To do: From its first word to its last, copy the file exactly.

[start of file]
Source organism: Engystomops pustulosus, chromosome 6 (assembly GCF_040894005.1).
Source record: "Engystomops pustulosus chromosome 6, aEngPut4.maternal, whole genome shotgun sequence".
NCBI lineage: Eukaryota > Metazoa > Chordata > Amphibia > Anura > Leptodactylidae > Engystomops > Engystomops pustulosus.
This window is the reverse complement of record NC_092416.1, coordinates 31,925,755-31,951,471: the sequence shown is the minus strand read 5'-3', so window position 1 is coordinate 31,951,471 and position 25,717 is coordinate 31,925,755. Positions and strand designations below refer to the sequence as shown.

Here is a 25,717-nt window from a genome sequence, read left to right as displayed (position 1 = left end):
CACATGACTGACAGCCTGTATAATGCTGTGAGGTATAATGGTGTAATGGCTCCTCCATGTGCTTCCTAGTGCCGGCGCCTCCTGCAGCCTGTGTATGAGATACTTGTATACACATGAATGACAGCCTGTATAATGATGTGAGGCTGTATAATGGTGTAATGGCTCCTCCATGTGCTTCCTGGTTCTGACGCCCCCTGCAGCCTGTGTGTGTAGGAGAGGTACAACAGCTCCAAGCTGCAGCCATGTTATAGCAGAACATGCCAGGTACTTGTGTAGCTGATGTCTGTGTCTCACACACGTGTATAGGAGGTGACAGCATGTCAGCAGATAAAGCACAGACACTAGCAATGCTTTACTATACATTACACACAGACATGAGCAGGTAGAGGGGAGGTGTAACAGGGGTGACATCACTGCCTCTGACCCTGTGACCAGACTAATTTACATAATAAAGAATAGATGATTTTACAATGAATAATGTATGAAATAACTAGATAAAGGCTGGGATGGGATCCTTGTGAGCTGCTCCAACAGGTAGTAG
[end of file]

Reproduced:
Source organism: Engystomops pustulosus, chromosome 6 (assembly GCF_040894005.1).
Source record: "Engystomops pustulosus chromosome 6, aEngPut4.maternal, whole genome shotgun sequence".
NCBI lineage: Eukaryota > Metazoa > Chordata > Amphibia > Anura > Leptodactylidae > Engystomops > Engystomops pustulosus.
This window is the reverse complement of record NC_092416.1, coordinates 31,925,755-31,951,471: the sequence shown is the minus strand read 5'-3', so window position 1 is coordinate 31,951,471 and position 25,717 is coordinate 31,925,755. Positions and strand designations below refer to the sequence as shown.

Here is a 25,717-nt window from a genome sequence, read left to right as displayed (position 1 = left end):
CACATGACTGACAGCCTGTATAATGCTGTGAGGTATAATGGTGTAATGGCTCCTCCATGTGCTTCCTAGTGCCGGCGCCTCCTGCAGCCTGTGTATGAGATACTTGTATACACATGAATGACAGCCTGTATAATGATGTGAGGCTGTATAATGGTGTAATGGCTCCTCCATGTGCTTCCTGGTTCTGACGCCCCCTGCAGCCTGTGTGTGTAGGAGAGGTACAACAGCTCCAAGCTGCAGCCATGTTATAGCAGAACATGCCAGGTACTTGTGTAGCTGATGTCTGTGTCTCACACACGTGTATAGGAGGTGACAGCATGTCAGCAGATAAAGCACAGACACTAGCAATGCTTTACTATACATTACACACAGACATGAGCAGGTAGAGGGGAGGTGTAACAGGGGTGACATCACTGCCTCTGACCCTGTGACCAGACTAATTTACATAATAAAGAATAGATGATTTTACAATGAATAATGTATGAAATAACTAGATAAAGGCTGGGATGGGATCCTTGTGAGCTGCTCCAACAGGTAGTAG